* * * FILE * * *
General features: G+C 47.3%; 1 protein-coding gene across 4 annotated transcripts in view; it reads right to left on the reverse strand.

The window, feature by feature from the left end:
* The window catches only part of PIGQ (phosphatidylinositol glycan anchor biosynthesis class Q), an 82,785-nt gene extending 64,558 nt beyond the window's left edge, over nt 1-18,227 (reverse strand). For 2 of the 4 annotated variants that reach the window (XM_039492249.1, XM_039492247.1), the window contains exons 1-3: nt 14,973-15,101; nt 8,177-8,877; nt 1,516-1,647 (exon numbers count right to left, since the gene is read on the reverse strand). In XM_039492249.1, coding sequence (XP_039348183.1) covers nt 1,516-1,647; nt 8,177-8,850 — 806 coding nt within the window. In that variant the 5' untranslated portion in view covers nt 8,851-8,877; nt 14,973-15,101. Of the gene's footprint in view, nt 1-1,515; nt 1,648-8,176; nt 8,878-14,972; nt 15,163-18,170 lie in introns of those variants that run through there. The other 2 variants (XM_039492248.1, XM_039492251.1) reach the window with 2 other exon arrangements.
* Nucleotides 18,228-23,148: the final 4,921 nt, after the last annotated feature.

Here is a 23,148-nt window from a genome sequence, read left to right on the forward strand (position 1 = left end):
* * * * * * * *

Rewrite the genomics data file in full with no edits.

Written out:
General features: G+C 47.3%; 1 protein-coding gene across 4 annotated transcripts in view; it reads right to left on the reverse strand.

The window, feature by feature from the left end:
* The window catches only part of PIGQ (phosphatidylinositol glycan anchor biosynthesis class Q), an 82,785-nt gene extending 64,558 nt beyond the window's left edge, over nt 1-18,227 (reverse strand). For 2 of the 4 annotated variants that reach the window (XM_039492249.1, XM_039492247.1), the window contains exons 1-3: nt 14,973-15,101; nt 8,177-8,877; nt 1,516-1,647 (exon numbers count right to left, since the gene is read on the reverse strand). In XM_039492249.1, coding sequence (XP_039348183.1) covers nt 1,516-1,647; nt 8,177-8,850 — 806 coding nt within the window. In that variant the 5' untranslated portion in view covers nt 8,851-8,877; nt 14,973-15,101. Of the gene's footprint in view, nt 1-1,515; nt 1,648-8,176; nt 8,878-14,972; nt 15,163-18,170 lie in introns of those variants that run through there. The other 2 variants (XM_039492248.1, XM_039492251.1) reach the window with 2 other exon arrangements.
* Nucleotides 18,228-23,148: the final 4,921 nt, after the last annotated feature.

Here is a 23,148-nt window from a genome sequence, read left to right on the forward strand (position 1 = left end):